One of the pressing problems being faced by the country today is the scarcity of lumber. A good substitute for lumber is bamboo. Bamboo could generate tremendous income for bamboo stand owners and traders and could create jobs for the people.
There are about 65 known species of bamboo found in the country but the most commercially exploited species is Bambusa blumeana Shultz locally known as ‘kawayan-tinik’.
Kawayan is a general term for all species of bamboo in the Philippines. It generates fast, hence, it can be harvested in 3 years. One mother pole can reproduce more than one shoot. It can arrest soil erosion, stabilize riverbanks, and improve the environment. It can survive in semi-arid and marginal areas. It grows readily on cogonal areas, survives summer drought and grass fire, and develops a forest-like canopy rapidly. Likewise, it is the best substitute for wood because its strength properties are comparable with mahogany and other medium hardwood species.
Bamboo and its related industries have provided income, food, and housing to over 2.2 billion people worldwide. In 2000, bamboo contributed 3.81 million dollars to the Philippine economy. In region 1, the income amounted to 40 million pesos in 1999 from sales of bamboo poles and butts alone.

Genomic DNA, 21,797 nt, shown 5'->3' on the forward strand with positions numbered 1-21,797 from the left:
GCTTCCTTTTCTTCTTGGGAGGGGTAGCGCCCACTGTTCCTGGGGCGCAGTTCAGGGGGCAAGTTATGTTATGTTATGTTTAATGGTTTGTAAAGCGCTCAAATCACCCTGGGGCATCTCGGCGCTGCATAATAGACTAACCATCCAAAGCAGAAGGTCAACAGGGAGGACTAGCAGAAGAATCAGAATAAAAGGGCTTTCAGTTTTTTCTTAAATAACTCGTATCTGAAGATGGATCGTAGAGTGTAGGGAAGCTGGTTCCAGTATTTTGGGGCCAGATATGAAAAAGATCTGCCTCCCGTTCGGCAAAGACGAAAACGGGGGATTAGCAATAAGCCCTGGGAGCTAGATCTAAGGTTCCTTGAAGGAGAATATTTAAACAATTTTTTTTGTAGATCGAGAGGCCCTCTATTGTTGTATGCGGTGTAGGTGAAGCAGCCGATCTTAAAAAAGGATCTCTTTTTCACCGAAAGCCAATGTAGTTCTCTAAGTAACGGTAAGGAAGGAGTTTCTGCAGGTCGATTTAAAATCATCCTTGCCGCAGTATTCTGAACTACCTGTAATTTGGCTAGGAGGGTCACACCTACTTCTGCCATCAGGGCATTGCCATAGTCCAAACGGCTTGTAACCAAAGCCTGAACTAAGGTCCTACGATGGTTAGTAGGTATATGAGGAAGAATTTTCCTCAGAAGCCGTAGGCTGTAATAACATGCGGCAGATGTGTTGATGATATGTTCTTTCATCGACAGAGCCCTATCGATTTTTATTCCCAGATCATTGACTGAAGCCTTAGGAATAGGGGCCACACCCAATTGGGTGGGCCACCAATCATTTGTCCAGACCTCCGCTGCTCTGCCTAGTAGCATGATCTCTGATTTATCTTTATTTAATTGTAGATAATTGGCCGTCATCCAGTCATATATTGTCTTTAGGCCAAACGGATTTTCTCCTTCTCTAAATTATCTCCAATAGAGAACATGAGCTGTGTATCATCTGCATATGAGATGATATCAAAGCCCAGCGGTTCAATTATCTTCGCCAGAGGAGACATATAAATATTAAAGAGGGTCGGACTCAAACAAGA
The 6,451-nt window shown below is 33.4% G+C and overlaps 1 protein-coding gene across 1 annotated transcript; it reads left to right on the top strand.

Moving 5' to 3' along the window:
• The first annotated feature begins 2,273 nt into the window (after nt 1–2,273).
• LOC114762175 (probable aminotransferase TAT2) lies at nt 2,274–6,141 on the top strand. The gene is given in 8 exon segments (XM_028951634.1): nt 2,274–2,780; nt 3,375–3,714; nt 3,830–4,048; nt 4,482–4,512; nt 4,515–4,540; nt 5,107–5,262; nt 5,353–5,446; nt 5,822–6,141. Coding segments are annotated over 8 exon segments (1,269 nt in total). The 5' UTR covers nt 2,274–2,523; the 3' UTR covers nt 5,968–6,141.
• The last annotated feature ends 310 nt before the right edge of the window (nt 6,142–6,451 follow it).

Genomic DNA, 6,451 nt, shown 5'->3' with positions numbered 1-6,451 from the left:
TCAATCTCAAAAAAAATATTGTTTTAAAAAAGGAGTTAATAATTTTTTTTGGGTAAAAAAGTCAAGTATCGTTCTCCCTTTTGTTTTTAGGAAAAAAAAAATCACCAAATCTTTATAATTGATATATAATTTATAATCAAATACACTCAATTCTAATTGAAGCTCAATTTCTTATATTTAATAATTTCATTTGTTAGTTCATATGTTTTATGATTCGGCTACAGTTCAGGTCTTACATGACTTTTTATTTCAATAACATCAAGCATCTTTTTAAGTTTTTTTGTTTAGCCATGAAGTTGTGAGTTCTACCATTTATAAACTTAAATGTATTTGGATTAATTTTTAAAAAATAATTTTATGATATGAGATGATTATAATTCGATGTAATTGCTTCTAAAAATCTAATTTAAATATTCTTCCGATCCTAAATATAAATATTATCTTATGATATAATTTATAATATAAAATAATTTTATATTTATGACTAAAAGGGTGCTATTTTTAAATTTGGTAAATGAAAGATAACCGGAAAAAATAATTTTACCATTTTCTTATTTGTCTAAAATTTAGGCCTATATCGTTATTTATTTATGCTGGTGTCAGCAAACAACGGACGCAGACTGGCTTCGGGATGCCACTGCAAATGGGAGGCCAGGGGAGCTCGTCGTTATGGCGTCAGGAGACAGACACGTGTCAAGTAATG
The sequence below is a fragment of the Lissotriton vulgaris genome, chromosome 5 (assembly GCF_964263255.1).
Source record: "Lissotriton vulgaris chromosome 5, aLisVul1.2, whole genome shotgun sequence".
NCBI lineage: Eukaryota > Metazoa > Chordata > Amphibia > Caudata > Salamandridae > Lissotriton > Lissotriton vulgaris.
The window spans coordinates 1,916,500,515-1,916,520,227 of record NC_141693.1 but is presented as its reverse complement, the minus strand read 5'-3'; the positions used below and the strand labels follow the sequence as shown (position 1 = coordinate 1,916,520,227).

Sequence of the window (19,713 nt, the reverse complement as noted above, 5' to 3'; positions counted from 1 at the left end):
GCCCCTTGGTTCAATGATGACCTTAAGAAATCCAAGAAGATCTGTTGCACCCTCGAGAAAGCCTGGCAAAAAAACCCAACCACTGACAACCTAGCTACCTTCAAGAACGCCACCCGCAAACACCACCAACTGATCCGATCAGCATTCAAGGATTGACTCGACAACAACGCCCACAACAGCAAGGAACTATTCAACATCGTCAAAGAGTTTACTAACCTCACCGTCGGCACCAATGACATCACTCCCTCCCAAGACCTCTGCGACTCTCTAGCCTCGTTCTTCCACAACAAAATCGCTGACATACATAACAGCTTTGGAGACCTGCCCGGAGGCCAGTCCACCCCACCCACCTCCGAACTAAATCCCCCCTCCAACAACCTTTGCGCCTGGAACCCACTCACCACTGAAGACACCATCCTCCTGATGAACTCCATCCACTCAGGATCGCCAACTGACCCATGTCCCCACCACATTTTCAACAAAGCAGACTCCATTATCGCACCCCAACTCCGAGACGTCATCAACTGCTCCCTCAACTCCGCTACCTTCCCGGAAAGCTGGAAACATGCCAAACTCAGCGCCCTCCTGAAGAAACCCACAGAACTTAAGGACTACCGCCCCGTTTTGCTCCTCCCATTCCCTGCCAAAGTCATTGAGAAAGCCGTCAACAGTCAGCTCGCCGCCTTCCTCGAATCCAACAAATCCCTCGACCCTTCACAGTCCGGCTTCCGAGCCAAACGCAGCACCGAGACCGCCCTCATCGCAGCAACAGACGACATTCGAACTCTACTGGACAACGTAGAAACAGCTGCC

Bamboo has many uses. Many Filipinos, particularly the Ilocanos, relish bamboo shoots as salad or cooked vegetable mixed with saluyot and meat. IT is also a good material for house construction, banana props, fishing gear, décor, hats, baskets, fans, kitchen and table utensils, and toothpicks.
How to Prepare Planting Materials?
One of the major constraints in the large-scale production of bamboo is the lack of sources of planting materials.
Bamboo can be propagated by reproductive (seeds) or vegetative (rhizomes, cuttings) propagation. Among these methods, vegetative propagation through the use of one-node cuttings is the most economical. These are easier to handle and more productive.